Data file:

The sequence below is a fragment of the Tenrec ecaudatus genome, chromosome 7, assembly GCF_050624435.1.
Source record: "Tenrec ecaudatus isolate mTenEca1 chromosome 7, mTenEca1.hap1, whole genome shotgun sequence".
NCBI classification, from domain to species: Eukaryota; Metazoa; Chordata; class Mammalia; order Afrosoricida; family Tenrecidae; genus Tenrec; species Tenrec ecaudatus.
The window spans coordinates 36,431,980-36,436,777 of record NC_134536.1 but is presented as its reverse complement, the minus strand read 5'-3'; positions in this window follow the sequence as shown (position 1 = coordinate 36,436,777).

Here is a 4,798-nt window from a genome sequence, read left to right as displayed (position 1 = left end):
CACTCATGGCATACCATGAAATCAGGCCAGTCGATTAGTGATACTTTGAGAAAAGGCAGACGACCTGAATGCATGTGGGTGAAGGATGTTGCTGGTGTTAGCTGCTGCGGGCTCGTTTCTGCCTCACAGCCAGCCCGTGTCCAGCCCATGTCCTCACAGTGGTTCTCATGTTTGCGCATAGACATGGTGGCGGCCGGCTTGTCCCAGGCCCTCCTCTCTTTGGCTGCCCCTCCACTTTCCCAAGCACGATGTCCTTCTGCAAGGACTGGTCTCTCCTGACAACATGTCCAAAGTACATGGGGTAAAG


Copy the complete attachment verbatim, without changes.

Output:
The sequence below is a fragment of the Tenrec ecaudatus genome, chromosome 7, assembly GCF_050624435.1.
Source record: "Tenrec ecaudatus isolate mTenEca1 chromosome 7, mTenEca1.hap1, whole genome shotgun sequence".
NCBI classification, from domain to species: Eukaryota; Metazoa; Chordata; class Mammalia; order Afrosoricida; family Tenrecidae; genus Tenrec; species Tenrec ecaudatus.
The window spans coordinates 36,431,980-36,436,777 of record NC_134536.1 but is presented as its reverse complement, the minus strand read 5'-3'; positions in this window follow the sequence as shown (position 1 = coordinate 36,436,777).

Here is a 4,798-nt window from a genome sequence, read left to right as displayed (position 1 = left end):
CACTCATGGCATACCATGAAATCAGGCCAGTCGATTAGTGATACTTTGAGAAAAGGCAGACGACCTGAATGCATGTGGGTGAAGGATGTTGCTGGTGTTAGCTGCTGCGGGCTCGTTTCTGCCTCACAGCCAGCCCGTGTCCAGCCCATGTCCTCACAGTGGTTCTCATGTTTGCGCATAGACATGGTGGCGGCCGGCTTGTCCCAGGCCCTCCTCTCTTTGGCTGCCCCTCCACTTTCCCAAGCACGATGTCCTTCTGCAAGGACTGGTCTCTCCTGACAACATGTCCAAAGTACATGGGGTAAAG